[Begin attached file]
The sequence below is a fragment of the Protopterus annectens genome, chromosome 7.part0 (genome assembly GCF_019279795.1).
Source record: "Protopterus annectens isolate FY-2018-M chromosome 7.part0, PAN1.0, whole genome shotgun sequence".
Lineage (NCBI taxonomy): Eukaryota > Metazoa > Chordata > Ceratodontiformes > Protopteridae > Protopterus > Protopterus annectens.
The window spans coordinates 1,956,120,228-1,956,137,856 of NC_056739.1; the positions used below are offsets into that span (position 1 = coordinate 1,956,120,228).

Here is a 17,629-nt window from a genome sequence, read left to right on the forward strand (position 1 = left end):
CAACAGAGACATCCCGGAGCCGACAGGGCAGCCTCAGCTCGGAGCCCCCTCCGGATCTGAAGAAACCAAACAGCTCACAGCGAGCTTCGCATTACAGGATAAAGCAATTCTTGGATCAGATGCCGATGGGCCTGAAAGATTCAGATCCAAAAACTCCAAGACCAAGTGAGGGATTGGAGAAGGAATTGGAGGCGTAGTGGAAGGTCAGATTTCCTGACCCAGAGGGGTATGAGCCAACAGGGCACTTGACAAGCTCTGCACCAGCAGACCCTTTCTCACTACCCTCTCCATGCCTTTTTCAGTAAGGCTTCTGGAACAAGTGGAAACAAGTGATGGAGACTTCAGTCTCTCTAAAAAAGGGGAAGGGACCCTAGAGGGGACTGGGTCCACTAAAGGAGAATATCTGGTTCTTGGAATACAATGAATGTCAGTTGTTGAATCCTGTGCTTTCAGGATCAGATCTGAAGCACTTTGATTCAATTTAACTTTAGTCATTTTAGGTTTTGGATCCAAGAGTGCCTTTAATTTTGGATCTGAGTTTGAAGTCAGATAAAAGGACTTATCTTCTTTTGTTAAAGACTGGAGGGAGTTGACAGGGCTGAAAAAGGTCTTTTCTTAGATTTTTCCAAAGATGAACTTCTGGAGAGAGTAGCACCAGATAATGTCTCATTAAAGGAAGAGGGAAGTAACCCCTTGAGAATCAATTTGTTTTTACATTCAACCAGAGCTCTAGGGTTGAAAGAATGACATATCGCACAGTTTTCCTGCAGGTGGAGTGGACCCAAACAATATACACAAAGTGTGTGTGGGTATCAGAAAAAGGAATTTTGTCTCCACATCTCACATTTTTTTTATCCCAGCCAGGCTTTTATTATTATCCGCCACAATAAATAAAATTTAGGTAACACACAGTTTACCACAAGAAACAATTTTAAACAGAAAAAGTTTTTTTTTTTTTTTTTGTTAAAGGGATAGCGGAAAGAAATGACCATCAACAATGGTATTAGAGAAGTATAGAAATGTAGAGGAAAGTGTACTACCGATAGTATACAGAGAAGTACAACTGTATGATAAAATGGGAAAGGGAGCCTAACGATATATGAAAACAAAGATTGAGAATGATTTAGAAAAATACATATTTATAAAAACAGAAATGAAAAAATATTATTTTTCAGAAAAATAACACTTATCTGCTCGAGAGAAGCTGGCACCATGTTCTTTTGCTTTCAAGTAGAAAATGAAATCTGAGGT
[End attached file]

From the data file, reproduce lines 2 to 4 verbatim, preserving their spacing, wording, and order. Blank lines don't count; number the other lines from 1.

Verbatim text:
Source record: "Protopterus annectens isolate FY-2018-M chromosome 7.part0, PAN1.0, whole genome shotgun sequence".
Lineage (NCBI taxonomy): Eukaryota > Metazoa > Chordata > Ceratodontiformes > Protopteridae > Protopterus > Protopterus annectens.
The window spans coordinates 1,956,120,228-1,956,137,856 of NC_056739.1; the positions used below are offsets into that span (position 1 = coordinate 1,956,120,228).